Hong Kong Privacy Watchdog Investigates Yet Another Worldwide Data Privacy Breach
A LinkedIn data leak has exposed the personal data of millions of the platform’s users. Files containing names and contact information for millions of LinkedIn users were found posted for sale on the dark web.
Hong Kong’s Privacy Commissioner for Personal Data Ada Chung Lai-ling has asked LinkedIn for answers. The agency is trying to find out of any of Hong Kong’s residents are impacted by the stolen information.
LinkedIn responded to the commissioner by stating that they are performing their own internal investigation. Much like Facebook, the company claims that scraping software is the culprit of this leak. This was corroborated by the honorary president of the Hong Kong Information Technology Federation, Francis Fong Po-kiu, who stated that “internet scrapers were using non-hi-tech software to extract publicly viewable personal data for their own purposes, such as data peddling.”
LinkedIn Data Leak Follows Facebook’s Recent Security Incident
Amidst the scramble for answers regarding Facebook’s recent data security breach, Hong Kong’s security watchdog is still investigating another major networking platform for leaked data found being peddled on a popular hacking site.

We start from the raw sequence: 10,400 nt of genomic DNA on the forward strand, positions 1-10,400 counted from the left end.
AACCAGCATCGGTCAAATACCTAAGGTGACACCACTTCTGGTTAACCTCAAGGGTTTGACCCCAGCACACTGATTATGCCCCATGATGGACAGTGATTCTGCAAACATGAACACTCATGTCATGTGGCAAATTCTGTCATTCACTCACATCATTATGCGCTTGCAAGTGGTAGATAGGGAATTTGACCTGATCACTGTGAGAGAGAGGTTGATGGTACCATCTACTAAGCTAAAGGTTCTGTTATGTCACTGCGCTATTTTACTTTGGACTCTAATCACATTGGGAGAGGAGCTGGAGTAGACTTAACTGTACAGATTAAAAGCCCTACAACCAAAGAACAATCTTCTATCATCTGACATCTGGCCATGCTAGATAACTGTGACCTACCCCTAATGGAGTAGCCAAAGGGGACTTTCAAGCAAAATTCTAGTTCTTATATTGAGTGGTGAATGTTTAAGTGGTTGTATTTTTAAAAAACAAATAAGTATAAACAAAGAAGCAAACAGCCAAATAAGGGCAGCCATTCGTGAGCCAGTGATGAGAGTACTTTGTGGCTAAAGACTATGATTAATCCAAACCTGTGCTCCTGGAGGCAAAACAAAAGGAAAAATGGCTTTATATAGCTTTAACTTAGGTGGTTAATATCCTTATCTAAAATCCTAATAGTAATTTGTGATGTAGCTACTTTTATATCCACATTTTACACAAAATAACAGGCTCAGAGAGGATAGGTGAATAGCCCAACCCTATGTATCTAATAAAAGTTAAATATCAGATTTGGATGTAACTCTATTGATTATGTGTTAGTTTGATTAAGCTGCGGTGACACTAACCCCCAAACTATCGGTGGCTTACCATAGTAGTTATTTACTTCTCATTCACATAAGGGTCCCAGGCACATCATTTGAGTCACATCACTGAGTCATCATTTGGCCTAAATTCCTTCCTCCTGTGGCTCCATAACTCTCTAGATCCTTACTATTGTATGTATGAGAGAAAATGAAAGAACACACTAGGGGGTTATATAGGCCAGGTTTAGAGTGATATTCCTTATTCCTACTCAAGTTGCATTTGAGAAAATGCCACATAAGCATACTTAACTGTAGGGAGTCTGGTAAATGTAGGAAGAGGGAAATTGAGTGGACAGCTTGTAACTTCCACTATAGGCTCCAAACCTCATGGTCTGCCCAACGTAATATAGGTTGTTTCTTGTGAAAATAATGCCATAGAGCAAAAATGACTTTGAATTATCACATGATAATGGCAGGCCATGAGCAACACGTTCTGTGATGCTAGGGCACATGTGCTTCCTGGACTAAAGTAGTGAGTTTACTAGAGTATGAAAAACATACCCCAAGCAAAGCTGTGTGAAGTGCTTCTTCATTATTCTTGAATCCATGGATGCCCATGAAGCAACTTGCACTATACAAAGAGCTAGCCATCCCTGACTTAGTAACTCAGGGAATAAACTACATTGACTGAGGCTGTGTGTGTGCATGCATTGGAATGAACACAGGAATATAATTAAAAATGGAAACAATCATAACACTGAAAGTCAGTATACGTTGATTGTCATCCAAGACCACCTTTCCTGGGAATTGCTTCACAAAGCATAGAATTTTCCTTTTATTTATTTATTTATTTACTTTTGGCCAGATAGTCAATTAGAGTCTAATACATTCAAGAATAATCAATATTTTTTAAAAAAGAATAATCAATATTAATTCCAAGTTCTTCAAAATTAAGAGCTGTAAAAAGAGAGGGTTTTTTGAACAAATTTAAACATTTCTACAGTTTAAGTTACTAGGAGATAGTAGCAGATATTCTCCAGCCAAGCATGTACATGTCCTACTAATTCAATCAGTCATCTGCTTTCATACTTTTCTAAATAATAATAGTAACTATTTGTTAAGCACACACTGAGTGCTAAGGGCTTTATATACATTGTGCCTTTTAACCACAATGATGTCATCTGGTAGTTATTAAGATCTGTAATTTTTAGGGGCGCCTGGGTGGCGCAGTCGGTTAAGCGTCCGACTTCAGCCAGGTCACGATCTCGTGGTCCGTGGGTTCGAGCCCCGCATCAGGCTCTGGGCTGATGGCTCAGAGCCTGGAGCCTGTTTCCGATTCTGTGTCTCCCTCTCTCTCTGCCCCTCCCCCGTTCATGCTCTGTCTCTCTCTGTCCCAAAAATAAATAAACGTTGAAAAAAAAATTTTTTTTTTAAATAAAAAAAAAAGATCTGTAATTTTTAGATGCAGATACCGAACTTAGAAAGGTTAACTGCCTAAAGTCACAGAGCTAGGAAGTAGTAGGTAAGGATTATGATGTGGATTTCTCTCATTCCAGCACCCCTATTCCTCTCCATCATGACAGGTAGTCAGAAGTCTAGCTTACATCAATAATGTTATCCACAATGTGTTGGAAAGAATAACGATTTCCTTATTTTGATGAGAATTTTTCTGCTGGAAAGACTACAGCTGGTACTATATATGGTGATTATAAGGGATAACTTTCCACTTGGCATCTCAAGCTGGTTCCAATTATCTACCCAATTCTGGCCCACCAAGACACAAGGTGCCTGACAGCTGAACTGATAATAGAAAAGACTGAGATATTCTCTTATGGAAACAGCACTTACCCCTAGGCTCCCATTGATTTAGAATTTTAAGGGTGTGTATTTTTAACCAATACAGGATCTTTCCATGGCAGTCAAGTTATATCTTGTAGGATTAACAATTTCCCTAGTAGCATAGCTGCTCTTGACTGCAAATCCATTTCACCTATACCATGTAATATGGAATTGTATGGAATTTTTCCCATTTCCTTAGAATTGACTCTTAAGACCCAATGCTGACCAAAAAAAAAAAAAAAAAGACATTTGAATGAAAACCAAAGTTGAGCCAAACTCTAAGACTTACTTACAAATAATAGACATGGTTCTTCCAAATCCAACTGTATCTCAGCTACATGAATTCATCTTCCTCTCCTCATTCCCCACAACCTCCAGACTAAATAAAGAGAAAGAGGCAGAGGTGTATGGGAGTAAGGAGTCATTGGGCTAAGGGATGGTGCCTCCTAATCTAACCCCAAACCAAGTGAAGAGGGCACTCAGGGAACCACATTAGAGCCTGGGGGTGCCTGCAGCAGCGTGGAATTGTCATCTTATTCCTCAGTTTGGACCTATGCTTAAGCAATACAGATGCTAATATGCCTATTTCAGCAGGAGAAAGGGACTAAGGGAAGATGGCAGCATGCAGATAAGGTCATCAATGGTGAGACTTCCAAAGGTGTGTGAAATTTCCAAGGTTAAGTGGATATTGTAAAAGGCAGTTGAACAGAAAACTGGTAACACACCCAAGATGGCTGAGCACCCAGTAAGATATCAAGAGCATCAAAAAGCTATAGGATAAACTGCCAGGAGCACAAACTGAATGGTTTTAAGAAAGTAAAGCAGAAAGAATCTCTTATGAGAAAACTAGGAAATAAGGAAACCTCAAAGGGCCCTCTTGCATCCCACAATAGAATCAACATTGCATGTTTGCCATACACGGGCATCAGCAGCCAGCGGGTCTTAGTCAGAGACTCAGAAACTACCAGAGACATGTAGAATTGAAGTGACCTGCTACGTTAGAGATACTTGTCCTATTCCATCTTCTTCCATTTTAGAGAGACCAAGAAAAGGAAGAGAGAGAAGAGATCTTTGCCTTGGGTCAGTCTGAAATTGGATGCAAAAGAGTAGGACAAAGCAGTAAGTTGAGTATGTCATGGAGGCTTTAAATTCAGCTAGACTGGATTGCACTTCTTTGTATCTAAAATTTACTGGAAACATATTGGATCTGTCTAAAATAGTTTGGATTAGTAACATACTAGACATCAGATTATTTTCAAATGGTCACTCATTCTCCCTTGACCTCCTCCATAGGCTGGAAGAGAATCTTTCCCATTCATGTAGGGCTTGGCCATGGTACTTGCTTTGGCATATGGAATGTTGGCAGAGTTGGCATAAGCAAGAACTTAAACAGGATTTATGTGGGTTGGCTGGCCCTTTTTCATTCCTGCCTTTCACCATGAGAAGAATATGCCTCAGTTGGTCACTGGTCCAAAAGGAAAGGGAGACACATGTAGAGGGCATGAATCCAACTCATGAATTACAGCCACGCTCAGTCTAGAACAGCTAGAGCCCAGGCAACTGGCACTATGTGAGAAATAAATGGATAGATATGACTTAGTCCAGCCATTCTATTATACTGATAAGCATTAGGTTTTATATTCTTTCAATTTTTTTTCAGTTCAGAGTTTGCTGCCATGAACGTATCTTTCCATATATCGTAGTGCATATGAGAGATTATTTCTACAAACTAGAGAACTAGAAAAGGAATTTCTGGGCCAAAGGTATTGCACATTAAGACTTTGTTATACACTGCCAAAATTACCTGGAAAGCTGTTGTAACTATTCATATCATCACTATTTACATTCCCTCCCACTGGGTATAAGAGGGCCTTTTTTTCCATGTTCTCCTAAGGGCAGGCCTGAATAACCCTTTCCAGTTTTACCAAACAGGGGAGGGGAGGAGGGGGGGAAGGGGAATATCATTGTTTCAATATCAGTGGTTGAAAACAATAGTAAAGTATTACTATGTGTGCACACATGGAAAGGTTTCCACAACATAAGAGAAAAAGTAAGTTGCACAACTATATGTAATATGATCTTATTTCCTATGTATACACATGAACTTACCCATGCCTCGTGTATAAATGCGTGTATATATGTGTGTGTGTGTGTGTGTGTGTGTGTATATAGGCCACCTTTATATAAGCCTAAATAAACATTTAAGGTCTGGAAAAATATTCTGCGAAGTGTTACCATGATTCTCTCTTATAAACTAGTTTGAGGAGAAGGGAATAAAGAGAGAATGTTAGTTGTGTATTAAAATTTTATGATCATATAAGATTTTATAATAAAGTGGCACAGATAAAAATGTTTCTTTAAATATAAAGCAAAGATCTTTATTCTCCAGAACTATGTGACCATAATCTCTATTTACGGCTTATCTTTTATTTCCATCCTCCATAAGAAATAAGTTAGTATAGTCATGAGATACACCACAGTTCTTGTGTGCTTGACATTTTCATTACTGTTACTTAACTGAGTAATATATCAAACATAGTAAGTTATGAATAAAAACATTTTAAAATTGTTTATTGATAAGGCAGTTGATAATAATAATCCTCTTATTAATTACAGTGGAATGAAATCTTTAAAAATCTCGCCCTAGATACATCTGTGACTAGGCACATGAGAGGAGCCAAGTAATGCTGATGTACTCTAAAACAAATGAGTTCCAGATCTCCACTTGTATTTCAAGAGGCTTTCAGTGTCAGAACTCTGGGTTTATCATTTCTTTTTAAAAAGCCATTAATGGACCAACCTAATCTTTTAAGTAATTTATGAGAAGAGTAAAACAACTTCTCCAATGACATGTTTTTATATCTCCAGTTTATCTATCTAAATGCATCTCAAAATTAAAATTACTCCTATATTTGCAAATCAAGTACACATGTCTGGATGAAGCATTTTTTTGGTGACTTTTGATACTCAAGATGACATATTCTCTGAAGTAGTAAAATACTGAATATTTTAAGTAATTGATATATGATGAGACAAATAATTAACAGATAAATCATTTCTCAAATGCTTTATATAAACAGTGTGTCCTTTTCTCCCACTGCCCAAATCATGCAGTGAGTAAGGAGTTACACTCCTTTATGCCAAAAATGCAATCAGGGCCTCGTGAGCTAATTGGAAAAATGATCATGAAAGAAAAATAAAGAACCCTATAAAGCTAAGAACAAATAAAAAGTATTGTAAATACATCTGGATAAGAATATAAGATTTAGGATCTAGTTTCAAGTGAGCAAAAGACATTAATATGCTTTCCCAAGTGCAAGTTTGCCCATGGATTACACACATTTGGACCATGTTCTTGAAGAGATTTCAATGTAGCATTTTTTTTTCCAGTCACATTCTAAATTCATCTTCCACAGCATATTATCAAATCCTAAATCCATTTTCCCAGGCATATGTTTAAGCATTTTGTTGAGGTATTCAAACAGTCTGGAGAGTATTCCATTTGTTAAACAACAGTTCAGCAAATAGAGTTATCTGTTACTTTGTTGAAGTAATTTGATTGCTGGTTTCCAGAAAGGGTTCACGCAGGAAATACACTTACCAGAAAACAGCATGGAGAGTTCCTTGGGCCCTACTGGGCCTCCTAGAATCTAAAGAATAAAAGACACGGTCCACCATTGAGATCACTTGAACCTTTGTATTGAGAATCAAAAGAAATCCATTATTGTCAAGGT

LinkedIn’s data leak was addressed by Hong Kong on Wednesday evening, less than a week from Facebook’s recent security debacle, affecting more than 500 million users worldwide in both cases. This has been a busy week for Hong Kong’s privacy commissioner, who had just a day earlier demanded that Facebook notify affected users of what personal data has been leaked.
According to the South China Morning Post, the data found for sale includes names, phone numbers, and workplace details for at least 500 million members, sourcing from LinkedIn as well as other websites and companies.
LinkedIn issued a statement which informed that scraping their members’ data was in violation of their terms of service. This is similar to the statement issued the day before by Facebook’s Product Management Director, Mike Clark.
The Future of Cybersecurity
Recent events return to the public’s attention a concern that has grown over the past two decades regarding internet security: can our current cybersecurity measures adequately combat the exploitative activities carried out by malicious parties (who seem to reliably devise creative new ways to access personal information)? Rising reports of identity theft as well as the nationwide spike in scam calls reinforces doubts that we can.
The current circulation of humor posts on social media and other platforms regarding these fraudulent calls and third-party surveillance demonstrates the humor-coated defeat that the general population feels regarding internet security.
There appears to be an increasing demand for internet privacy services, but whether our federal or private security entities will meet that demand is yet to be determined.